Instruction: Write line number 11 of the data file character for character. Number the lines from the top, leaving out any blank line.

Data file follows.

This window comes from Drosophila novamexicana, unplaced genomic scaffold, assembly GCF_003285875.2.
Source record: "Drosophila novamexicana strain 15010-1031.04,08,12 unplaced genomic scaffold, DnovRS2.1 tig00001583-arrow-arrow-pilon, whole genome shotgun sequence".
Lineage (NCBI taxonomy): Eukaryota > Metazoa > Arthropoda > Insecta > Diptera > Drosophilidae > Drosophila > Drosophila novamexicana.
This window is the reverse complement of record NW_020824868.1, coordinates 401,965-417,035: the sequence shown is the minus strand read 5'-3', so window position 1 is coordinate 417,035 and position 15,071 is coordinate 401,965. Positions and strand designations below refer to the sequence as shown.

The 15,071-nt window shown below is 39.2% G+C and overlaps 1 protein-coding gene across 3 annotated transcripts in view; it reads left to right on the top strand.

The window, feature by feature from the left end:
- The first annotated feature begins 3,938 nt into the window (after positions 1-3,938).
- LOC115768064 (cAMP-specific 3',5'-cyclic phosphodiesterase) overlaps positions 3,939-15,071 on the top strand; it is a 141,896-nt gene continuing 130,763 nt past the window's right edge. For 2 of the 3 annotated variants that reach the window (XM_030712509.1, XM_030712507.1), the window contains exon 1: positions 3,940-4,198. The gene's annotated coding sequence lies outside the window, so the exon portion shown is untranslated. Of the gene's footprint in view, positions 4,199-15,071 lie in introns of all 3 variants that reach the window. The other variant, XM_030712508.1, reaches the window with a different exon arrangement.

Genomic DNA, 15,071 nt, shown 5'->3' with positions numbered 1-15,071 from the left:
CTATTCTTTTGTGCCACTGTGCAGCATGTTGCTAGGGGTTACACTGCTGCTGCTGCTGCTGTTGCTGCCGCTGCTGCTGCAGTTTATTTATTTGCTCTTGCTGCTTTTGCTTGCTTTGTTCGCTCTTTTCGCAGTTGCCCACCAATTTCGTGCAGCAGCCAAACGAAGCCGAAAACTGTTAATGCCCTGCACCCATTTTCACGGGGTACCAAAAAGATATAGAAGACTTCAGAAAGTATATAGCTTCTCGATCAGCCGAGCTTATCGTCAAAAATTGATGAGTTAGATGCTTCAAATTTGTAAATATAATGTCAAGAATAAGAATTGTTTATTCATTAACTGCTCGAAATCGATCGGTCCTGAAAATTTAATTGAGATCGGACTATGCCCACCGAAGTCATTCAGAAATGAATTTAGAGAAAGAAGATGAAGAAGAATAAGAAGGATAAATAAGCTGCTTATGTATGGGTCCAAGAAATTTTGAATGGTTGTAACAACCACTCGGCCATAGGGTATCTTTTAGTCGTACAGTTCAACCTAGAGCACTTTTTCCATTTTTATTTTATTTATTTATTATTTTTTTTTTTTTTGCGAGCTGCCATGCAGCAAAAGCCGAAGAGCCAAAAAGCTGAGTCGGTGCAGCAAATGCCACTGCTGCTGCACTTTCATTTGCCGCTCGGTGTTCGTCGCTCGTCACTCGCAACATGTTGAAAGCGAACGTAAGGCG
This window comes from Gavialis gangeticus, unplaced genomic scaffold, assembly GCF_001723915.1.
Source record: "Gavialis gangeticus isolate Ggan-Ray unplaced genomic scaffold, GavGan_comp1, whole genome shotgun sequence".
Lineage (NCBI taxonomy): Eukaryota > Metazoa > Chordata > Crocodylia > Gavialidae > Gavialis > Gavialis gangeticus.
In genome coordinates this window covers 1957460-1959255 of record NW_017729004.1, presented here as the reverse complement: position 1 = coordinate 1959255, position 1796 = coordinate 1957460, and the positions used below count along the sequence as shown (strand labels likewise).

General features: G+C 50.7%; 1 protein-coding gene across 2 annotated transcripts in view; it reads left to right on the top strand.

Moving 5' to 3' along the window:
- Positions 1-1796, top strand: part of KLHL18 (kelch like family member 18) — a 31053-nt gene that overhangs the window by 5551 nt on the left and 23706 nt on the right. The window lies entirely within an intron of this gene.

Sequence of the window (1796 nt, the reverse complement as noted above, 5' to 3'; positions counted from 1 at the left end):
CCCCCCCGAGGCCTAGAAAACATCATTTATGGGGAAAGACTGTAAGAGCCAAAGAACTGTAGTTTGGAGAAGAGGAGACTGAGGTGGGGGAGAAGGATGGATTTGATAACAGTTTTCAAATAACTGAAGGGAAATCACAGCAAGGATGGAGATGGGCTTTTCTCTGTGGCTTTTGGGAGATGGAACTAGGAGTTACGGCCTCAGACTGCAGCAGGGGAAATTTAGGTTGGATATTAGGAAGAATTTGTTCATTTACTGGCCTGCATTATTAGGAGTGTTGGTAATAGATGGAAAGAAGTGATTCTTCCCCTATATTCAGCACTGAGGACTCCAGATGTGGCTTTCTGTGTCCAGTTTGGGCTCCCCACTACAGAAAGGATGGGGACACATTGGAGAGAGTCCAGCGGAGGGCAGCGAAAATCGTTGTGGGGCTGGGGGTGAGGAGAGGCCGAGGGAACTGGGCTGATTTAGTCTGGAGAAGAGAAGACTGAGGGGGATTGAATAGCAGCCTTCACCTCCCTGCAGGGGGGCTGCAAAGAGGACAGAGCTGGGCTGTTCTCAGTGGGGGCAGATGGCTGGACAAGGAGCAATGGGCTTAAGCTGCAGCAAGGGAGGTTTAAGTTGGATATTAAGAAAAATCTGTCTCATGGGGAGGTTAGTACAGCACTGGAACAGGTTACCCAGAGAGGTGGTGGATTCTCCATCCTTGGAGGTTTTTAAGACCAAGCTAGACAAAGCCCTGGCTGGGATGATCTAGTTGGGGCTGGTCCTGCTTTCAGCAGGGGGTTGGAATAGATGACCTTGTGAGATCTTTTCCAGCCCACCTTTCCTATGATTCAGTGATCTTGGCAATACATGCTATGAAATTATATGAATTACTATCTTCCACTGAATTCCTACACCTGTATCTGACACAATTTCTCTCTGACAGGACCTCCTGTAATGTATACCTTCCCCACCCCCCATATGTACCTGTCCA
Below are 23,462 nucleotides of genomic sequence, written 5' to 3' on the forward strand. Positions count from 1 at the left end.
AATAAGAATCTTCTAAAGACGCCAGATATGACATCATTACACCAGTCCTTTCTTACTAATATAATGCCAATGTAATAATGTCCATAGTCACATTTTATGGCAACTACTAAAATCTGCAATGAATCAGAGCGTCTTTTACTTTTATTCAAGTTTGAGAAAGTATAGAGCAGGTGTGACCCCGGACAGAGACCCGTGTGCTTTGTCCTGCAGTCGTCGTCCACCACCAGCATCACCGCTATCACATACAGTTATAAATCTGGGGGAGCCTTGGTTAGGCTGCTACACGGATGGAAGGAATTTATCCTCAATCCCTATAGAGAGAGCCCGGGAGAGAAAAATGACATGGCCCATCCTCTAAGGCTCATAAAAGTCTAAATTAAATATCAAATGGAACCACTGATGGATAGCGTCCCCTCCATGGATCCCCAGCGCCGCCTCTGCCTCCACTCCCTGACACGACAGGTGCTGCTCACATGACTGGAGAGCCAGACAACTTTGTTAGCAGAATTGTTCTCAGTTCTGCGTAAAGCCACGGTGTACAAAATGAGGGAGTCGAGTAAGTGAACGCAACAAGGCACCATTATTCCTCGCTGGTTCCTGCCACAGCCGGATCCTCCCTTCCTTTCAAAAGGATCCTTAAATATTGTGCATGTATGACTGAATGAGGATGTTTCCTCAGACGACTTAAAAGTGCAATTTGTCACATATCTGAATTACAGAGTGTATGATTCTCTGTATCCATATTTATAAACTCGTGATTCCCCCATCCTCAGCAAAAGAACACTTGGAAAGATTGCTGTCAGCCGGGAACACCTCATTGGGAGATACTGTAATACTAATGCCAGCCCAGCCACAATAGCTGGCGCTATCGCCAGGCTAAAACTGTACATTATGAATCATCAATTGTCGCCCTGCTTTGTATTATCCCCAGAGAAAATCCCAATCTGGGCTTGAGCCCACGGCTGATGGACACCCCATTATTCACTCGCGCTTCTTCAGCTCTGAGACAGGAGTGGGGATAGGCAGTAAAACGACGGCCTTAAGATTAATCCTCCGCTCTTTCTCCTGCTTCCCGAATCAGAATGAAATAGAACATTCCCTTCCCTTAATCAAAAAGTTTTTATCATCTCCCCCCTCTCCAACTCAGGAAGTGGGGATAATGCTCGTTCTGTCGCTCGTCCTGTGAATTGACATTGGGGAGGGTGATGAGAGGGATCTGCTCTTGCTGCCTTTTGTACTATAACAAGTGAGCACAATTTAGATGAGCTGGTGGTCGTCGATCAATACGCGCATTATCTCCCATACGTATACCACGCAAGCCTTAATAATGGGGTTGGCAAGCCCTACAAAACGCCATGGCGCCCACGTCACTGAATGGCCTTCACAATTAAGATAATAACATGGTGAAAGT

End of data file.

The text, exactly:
This window comes from Gavialis gangeticus, unplaced genomic scaffold, assembly GCF_001723915.1.